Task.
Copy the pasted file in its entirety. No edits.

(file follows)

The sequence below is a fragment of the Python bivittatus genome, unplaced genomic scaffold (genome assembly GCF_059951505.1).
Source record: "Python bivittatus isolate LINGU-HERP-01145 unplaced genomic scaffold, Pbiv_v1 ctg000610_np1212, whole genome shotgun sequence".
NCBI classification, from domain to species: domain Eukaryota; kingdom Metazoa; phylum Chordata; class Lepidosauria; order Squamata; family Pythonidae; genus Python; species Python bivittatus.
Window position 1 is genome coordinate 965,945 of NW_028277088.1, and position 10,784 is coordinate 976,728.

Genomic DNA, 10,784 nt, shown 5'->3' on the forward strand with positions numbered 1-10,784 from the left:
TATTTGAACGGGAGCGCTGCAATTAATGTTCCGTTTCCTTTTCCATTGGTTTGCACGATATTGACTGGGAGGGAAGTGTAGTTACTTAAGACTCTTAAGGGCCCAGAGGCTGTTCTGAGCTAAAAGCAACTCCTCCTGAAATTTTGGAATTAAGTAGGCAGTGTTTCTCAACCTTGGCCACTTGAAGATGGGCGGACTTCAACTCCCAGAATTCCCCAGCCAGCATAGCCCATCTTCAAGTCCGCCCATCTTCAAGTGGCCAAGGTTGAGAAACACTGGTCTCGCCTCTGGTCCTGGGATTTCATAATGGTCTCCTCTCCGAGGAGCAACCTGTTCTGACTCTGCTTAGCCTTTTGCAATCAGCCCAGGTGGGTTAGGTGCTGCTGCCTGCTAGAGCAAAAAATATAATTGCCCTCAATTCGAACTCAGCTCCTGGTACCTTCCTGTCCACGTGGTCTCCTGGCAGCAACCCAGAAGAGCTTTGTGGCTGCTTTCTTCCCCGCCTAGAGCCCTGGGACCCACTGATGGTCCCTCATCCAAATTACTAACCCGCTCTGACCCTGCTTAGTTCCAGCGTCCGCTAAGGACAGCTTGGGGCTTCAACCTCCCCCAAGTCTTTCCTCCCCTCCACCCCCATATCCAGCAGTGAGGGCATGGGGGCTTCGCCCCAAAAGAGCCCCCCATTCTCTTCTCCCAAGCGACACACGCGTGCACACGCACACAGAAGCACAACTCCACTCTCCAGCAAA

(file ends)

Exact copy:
The sequence below is a fragment of the Python bivittatus genome, unplaced genomic scaffold (genome assembly GCF_059951505.1).
Source record: "Python bivittatus isolate LINGU-HERP-01145 unplaced genomic scaffold, Pbiv_v1 ctg000610_np1212, whole genome shotgun sequence".
NCBI classification, from domain to species: domain Eukaryota; kingdom Metazoa; phylum Chordata; class Lepidosauria; order Squamata; family Pythonidae; genus Python; species Python bivittatus.
Window position 1 is genome coordinate 965,945 of NW_028277088.1, and position 10,784 is coordinate 976,728.

Genomic DNA, 10,784 nt, shown 5'->3' on the forward strand with positions numbered 1-10,784 from the left:
TATTTGAACGGGAGCGCTGCAATTAATGTTCCGTTTCCTTTTCCATTGGTTTGCACGATATTGACTGGGAGGGAAGTGTAGTTACTTAAGACTCTTAAGGGCCCAGAGGCTGTTCTGAGCTAAAAGCAACTCCTCCTGAAATTTTGGAATTAAGTAGGCAGTGTTTCTCAACCTTGGCCACTTGAAGATGGGCGGACTTCAACTCCCAGAATTCCCCAGCCAGCATAGCCCATCTTCAAGTCCGCCCATCTTCAAGTGGCCAAGGTTGAGAAACACTGGTCTCGCCTCTGGTCCTGGGATTTCATAATGGTCTCCTCTCCGAGGAGCAACCTGTTCTGACTCTGCTTAGCCTTTTGCAATCAGCCCAGGTGGGTTAGGTGCTGCTGCCTGCTAGAGCAAAAAATATAATTGCCCTCAATTCGAACTCAGCTCCTGGTACCTTCCTGTCCACGTGGTCTCCTGGCAGCAACCCAGAAGAGCTTTGTGGCTGCTTTCTTCCCCGCCTAGAGCCCTGGGACCCACTGATGGTCCCTCATCCAAATTACTAACCCGCTCTGACCCTGCTTAGTTCCAGCGTCCGCTAAGGACAGCTTGGGGCTTCAACCTCCCCCAAGTCTTTCCTCCCCTCCACCCCCATATCCAGCAGTGAGGGCATGGGGGCTTCGCCCCAAAAGAGCCCCCCATTCTCTTCTCCCAAGCGACACACGCGTGCACACGCACACAGAAGCACAACTCCACTCTCCAGCAAA